GSIC: That’s great. So then, on the other hand, what has been some of the more challenging experiences of running it? 

Tamara: With running a startup, you’re building the plane while you’re flying it. I don’t have a business background – I have a social work and psychology background and experience in wine sales. So the learning curve was really steep, and then having the resources that you need. Being a first time founder and a female founder, getting access to funding is tough. It’s changing now, for underrepresented founders, though. There’s a lot more funds out there that are specifically targeting us and helping us but, bootstrapping is hard. And accessing cash has been very, very hard.  It’s hard when this is your full-time job, and you’re not paying yourself, and you’ve got two kids to raise. So that has been really difficult – accessing resources. 

We’re essentially a marketplace business. We’ve got a supply side and a demand side. Making sure that that’s balanced is tough, too. Making sure we have enough Pandas hired so that when requests come in, they’re getting picked up time on time. But then also, we get Pandas hired and don’t have enough jobs coming in, and they quickly lose interest, and they fall off. So as far as the style of business that we are, that is the biggest challenge we have with running the business.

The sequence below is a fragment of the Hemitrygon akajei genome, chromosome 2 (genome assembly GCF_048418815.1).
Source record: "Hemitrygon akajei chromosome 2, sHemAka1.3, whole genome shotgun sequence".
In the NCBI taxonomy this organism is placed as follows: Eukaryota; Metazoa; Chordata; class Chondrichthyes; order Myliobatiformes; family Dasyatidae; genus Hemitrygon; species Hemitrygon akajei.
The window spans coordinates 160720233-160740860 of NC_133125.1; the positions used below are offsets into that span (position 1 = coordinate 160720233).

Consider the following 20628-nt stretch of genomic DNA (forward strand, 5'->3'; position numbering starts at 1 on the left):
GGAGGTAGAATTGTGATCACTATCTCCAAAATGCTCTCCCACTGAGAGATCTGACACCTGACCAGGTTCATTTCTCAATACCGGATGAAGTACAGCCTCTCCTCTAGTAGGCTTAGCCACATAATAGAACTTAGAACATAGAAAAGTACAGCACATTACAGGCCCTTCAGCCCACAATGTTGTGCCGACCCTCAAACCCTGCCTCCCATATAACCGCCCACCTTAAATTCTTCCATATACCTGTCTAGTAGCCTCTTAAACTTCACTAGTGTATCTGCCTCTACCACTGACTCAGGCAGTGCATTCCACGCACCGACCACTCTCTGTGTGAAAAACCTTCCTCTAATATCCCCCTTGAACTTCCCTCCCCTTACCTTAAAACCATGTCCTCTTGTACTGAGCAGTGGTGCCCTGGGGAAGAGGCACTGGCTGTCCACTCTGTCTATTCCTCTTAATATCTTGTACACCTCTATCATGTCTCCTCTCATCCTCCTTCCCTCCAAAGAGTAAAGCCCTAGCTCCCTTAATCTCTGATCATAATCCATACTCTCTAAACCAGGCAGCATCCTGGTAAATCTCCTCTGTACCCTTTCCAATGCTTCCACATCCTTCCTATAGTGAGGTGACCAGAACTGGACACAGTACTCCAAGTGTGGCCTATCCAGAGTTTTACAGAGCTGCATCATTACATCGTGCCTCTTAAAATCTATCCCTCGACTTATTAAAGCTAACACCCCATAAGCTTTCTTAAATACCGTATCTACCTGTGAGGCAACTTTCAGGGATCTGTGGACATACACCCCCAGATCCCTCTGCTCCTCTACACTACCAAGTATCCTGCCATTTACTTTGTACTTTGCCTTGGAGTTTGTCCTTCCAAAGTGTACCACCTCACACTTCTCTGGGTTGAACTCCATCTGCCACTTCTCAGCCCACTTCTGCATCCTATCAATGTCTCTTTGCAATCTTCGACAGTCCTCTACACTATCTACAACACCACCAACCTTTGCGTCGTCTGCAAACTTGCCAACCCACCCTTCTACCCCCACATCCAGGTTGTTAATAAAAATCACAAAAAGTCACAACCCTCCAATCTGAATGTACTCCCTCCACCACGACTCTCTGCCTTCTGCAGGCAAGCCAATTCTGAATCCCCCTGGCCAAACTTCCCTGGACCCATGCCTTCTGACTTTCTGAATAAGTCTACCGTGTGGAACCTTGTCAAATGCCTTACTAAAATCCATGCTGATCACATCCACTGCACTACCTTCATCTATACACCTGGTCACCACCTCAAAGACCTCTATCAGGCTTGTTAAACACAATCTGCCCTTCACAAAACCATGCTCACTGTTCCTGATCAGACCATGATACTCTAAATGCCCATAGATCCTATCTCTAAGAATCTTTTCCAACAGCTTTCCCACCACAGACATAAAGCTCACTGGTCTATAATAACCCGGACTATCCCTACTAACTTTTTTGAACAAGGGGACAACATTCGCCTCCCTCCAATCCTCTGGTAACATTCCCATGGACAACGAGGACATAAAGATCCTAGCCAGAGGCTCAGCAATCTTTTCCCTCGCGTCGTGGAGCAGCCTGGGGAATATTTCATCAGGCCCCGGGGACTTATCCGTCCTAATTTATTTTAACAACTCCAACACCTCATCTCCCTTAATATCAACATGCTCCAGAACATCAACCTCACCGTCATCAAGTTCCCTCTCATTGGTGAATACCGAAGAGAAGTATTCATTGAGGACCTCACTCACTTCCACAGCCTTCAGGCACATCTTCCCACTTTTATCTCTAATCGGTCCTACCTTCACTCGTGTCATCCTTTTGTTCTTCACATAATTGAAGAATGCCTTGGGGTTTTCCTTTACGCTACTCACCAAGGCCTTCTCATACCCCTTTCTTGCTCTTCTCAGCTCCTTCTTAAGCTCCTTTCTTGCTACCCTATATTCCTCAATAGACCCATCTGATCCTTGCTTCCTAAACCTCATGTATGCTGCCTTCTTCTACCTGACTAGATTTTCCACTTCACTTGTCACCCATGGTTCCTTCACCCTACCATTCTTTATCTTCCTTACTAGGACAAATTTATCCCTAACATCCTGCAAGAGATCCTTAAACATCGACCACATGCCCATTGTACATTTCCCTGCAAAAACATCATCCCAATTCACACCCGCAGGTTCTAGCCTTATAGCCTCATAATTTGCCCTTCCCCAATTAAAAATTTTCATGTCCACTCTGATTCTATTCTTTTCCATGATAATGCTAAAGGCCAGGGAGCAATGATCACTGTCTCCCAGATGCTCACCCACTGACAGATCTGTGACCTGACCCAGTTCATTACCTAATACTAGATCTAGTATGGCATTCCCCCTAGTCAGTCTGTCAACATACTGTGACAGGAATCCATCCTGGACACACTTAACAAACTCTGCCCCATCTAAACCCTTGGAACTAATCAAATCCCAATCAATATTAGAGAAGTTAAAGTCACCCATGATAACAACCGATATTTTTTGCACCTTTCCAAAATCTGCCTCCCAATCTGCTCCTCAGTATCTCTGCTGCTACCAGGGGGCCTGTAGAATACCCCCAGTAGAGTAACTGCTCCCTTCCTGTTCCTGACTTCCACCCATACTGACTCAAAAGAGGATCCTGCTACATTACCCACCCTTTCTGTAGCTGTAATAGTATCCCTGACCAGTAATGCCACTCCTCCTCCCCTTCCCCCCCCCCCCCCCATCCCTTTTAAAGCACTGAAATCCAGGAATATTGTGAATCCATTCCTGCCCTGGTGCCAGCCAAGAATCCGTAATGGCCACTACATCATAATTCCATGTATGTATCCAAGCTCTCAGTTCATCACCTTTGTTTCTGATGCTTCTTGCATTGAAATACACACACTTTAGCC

GSIC: That makes a lot of sense because the PANDAS provide on-demand services, right?  

Tamara: Yeah, they do. So a person can put in “on-off” requests, and they can be completed within an hour or two. But generally, we don’t get to them that quickly. So you can do same-day services, but we also have subscription services where a person gets partnered with Pandas, our Panda Partner program. So depending on the needs, we find the Panda whose schedule works with the client’s. Then that Panda becomes the “go-to.” Those people schedule the Pandas more regularly, which helps the Pandas have more consistent work. We’re hoping to move to a membership-based model soon to help with some of our scheduling challenges.